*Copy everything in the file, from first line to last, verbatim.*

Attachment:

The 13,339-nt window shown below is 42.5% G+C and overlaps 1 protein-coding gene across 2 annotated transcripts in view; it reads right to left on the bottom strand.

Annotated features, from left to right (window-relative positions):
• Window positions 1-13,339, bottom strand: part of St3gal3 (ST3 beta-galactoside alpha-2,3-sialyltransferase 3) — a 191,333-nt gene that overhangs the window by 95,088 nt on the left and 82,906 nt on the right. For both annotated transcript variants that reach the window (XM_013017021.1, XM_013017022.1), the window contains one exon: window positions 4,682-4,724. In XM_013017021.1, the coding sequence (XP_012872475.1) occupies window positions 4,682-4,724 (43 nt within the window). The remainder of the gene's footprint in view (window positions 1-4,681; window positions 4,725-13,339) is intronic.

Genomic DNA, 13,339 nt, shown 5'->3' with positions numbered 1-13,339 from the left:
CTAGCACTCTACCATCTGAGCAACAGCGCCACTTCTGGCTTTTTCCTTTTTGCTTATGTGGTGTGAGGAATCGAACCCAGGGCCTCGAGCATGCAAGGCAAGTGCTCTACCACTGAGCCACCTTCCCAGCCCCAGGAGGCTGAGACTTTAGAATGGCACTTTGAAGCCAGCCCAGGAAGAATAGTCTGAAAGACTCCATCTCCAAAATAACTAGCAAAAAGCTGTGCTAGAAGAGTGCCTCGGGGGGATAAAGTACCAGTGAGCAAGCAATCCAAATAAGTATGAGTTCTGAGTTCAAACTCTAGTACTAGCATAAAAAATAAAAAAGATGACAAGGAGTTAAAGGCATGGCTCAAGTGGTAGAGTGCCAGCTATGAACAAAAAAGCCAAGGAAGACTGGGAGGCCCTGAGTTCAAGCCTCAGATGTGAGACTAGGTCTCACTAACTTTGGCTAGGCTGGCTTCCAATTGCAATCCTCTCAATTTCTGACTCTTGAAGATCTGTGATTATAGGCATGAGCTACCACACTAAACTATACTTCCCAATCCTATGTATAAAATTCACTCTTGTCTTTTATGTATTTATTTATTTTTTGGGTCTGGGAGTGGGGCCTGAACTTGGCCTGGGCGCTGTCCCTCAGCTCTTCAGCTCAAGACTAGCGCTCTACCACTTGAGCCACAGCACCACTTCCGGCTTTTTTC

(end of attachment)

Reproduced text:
The 13,339-nt window shown below is 42.5% G+C and overlaps 1 protein-coding gene across 2 annotated transcripts in view; it reads right to left on the bottom strand.

Annotated features, from left to right (window-relative positions):
• Window positions 1-13,339, bottom strand: part of St3gal3 (ST3 beta-galactoside alpha-2,3-sialyltransferase 3) — a 191,333-nt gene that overhangs the window by 95,088 nt on the left and 82,906 nt on the right. For both annotated transcript variants that reach the window (XM_013017021.1, XM_013017022.1), the window contains one exon: window positions 4,682-4,724. In XM_013017021.1, the coding sequence (XP_012872475.1) occupies window positions 4,682-4,724 (43 nt within the window). The remainder of the gene's footprint in view (window positions 1-4,681; window positions 4,725-13,339) is intronic.

Genomic DNA, 13,339 nt, shown 5'->3' with positions numbered 1-13,339 from the left:
CTAGCACTCTACCATCTGAGCAACAGCGCCACTTCTGGCTTTTTCCTTTTTGCTTATGTGGTGTGAGGAATCGAACCCAGGGCCTCGAGCATGCAAGGCAAGTGCTCTACCACTGAGCCACCTTCCCAGCCCCAGGAGGCTGAGACTTTAGAATGGCACTTTGAAGCCAGCCCAGGAAGAATAGTCTGAAAGACTCCATCTCCAAAATAACTAGCAAAAAGCTGTGCTAGAAGAGTGCCTCGGGGGGATAAAGTACCAGTGAGCAAGCAATCCAAATAAGTATGAGTTCTGAGTTCAAACTCTAGTACTAGCATAAAAAATAAAAAAGATGACAAGGAGTTAAAGGCATGGCTCAAGTGGTAGAGTGCCAGCTATGAACAAAAAAGCCAAGGAAGACTGGGAGGCCCTGAGTTCAAGCCTCAGATGTGAGACTAGGTCTCACTAACTTTGGCTAGGCTGGCTTCCAATTGCAATCCTCTCAATTTCTGACTCTTGAAGATCTGTGATTATAGGCATGAGCTACCACACTAAACTATACTTCCCAATCCTATGTATAAAATTCACTCTTGTCTTTTATGTATTTATTTATTTTTTGGGTCTGGGAGTGGGGCCTGAACTTGGCCTGGGCGCTGTCCCTCAGCTCTTCAGCTCAAGACTAGCGCTCTACCACTTGAGCCACAGCACCACTTCCGGCTTTTTTC